10. I find this topic fascinating, not just for the wages of waiters but the way in which the Turkish family works. My friend in Turkey has his own business and recently had a very successful year and was able to pay all his bills for his shop and pocket a bunch of money. It was interesting to watch all his uncles come to borrow money from him (he is younger and trying to build a business). This year is a different story, tourism is down and his partner decided he wanted out of the business so he is having to pay all the bills (instead of half) and pay his partner off as well when the economy is down. He is a very hard working person but I don't see his uncles coming back to him with the money they borrowed or even offering to help him out. That bugs me. It seems like they all depend on the most successful person to support the rest of the family. So different from North American's who have the attitude of "take care of yourself". We always help out family too but there is an expectation of "being responsible for one's self".
  11. I love your idea and next time I come to Istanbul (December) maybe I can sign up for a few lessons from you.
  12. Yum, yum, I could just reach out and grab a piece.
  13. Well, I can certainly speak about winter being a Canuck but you are probably more interested in the winters that people spend in Turkey. I have a little experience of that as I was in Turkey over Christmas in 2007. It was beautiful for the first 5 days and then started to get cold and I was very cold but luckily the hotel I stayed in had a nice little fireplace so I would just pick up my book and have a cup of coffee and enjoy the ambience. I didn't have the same kind of clothes with me that I wear in Canada though and that is probably why I felt the cold more. The secret is fleece, everything fleece and layers and you are good to go!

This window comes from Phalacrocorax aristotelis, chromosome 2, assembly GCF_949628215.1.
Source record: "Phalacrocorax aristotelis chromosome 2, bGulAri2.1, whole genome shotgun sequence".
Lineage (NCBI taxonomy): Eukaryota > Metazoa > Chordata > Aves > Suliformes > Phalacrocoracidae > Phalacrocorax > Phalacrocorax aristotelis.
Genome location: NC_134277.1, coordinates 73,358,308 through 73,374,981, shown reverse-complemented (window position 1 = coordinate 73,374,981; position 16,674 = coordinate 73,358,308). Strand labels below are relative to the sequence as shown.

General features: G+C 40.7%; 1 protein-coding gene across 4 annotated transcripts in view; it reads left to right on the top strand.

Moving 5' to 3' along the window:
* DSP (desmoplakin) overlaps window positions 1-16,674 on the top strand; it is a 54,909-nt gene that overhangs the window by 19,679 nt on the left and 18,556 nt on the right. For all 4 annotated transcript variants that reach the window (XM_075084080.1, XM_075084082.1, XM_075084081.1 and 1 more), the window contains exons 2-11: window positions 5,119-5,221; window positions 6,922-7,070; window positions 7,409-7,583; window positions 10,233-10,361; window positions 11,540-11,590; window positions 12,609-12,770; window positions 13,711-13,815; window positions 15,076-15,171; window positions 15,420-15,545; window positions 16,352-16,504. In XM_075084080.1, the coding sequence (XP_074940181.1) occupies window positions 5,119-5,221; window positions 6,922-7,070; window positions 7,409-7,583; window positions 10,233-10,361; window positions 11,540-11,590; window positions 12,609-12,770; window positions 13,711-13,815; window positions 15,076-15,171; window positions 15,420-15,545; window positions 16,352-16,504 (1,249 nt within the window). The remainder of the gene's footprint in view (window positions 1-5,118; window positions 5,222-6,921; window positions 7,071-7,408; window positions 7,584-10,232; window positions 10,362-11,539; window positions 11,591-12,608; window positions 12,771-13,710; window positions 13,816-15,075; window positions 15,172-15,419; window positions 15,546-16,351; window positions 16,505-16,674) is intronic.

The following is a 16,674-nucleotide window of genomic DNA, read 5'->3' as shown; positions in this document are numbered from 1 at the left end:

14. Here is a link with pictures, I am sure you can find something cheaper too. The lamps just act to mimic the sunshine.http://www.summertan.com/SADlamps.htm
  15. Wow, Chala, what a horrible way to spend your winter, no wonder you were feeling the blues. I did have a friend who was diagnosed with SAD and she really suffered over the winter months in Vancouver. Her doctor did get her to buy a sun lamp and expose herself to it during the day even for 20 - 30 minutes just to get a boost. She told me that it really helped her and she uses it to this day on a regular daily basis. SAD is just a shortage of vitamin D and sunshine in your life. She also supplemented her Vitamin D intake. Won't help you now but maybe this winter when you are feeling the blues.Maybe I should export some sunlamps to Turkey